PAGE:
Tuesday, April 16, 2019

Sense and Sensibility

Sense and Sensibility. Jane Austen. 1811. 409 pages. [Source: Bought]

First sentence: The family of Dashwood had long been settled in Sussex.


Premise/plot: When Mr. Dashwood dies his second family is left wanting--not from lack of love on his part, but lack of compassion and honesty on the part of his eldest son, Mr. John Dashwood. Though I suppose one could argue that it wasn't lack of compassion and honesty but lack of backbone. Mr. John Dashwood does not 'wear the pants' in his household. His wife, Fanny, is a fierce force. She despises her step-mother-in-law and her sisters-in-law. She treats them with the thinnest layer of civility, but make no mistake she hates them. It not being enough for her to hate alone, she makes sure that her husband does as well.

The heroines of Sense and Sensibility are two of the three Dashwood sisters: Elinor and Marianne. (The youngest daughter is Margaret.)

Can these two beat the odds and overcome the obstacles that stand in the way of their happily ever afters? Elinor loves--prudently and with discretion--Mr. Edward Ferrars. Edward is the brother of Mrs. Fanny Dashwood. Edward is 'defying' his sister in the fact that he actually likes Mrs. Dashwood and her three daughters. He enjoys their company; perhaps he even loves their company. Marianne loves--wholeheartedly and without discretion--a Mr. John Willoughby. On the surface these two make an excellent match. They like and dislike the exact same things with the exact same intensity. (Is this a coincidence?) But Marianne is not his first woman to pursue, to woo. And his past may just come back to torment him....

Meanwhile, there is Colonel Brandon with a wisdom to match his years that quietly, persistently loves from afar. But who is it that he loves?! Mr. John Dashwood imagines that it is Elinor. And he's not alone, Mrs. Jennings inexplicably reaches this conclusion late in the novel. (And she should definitely know better!) Though to be fair, Mrs. Jennings is not overly discerning and John so rarely thinks about anyone besides himself that that isn't a big surprise that he'd be confused.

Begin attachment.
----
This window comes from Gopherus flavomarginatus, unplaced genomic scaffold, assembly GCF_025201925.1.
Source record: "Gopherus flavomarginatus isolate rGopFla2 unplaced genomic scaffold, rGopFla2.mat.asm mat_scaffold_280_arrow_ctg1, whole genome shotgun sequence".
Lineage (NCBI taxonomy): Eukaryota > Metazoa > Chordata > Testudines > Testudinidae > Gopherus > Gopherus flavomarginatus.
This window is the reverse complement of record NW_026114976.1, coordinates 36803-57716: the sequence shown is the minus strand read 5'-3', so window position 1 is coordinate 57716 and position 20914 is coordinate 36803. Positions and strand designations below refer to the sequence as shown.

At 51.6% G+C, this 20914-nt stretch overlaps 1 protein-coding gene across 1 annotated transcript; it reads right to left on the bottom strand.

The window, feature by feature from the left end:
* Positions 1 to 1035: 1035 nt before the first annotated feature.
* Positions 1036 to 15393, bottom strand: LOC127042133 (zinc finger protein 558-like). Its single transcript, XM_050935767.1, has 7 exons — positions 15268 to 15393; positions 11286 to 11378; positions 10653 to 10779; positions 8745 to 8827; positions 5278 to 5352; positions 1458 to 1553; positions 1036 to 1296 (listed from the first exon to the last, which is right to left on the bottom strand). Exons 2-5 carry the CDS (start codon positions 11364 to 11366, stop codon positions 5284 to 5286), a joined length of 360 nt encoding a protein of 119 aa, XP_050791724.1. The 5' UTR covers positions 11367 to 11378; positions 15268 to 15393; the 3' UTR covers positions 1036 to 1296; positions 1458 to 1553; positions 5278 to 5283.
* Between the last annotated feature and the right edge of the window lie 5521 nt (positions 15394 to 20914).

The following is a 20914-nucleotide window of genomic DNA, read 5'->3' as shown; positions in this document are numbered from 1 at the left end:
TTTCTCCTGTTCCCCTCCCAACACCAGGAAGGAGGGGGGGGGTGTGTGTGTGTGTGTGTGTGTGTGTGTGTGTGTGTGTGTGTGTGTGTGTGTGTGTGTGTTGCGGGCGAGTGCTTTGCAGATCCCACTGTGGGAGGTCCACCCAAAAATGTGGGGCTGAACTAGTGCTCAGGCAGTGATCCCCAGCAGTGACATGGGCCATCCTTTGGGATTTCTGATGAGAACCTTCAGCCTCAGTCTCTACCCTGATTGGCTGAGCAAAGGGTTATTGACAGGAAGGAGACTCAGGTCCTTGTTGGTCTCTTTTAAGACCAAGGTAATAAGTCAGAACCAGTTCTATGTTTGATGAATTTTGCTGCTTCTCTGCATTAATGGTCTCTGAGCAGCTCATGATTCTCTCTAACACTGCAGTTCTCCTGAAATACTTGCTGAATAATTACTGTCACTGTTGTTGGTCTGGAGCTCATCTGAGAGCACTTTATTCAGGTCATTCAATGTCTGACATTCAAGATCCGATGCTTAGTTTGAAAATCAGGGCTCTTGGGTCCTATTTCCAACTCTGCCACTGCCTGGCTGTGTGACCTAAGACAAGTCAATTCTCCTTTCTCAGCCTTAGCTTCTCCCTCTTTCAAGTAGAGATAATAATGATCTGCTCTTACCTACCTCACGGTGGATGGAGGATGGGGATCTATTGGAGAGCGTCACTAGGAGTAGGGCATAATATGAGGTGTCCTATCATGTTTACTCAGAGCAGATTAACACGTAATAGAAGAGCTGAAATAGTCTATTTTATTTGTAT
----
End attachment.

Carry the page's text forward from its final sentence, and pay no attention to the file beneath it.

In some ways--many ways--the novel provides a contrast of wisdom and folly.

My thoughts: In the hands of an author like Jane Austen, Marianne and Elinor are safe. If Thomas Hardy had been writing Sense and Sensibility, I imagine that Marianne would have borne a child out of wedlock, brought shame and scandal to her family, and ultimately died for her foolish, ill-placed love. Because goodness knows if a woman loves foolishly, there are no second chances--she must be made an example of.

Would Hardy have allowed Elinor a happy ending? I'm not as certain that he wouldn't. After all, Lucy Steele would probably still be a gold-digger and switch her love and devotion to the other brother, Robert. Edward would still be free to return to
Elinor. Edward would probably not cast blame on Elinor for her sister's indiscretions. So Elinor and Edward would probably be allowed a relatively happy ending--unless Hardy added a postscript where one or the other died. 

I think Trollope would have been more forgiving than Hardy; more forgiving in the sense of being sympathetic. The Small House at Allington is so very, very similar to Sense and Sensibility, one could easily imagine Marianne's fate to be the same as Lily. Lily never 'got over' or 'moved on' from her first love. She would remain a 'spinster' living with her mother for the rest of her life. No matter how worthy John Eames was, he didn't stand a chance. (I still want a happy ending for these two. Why couldn't John and Lily get together?!?!?!)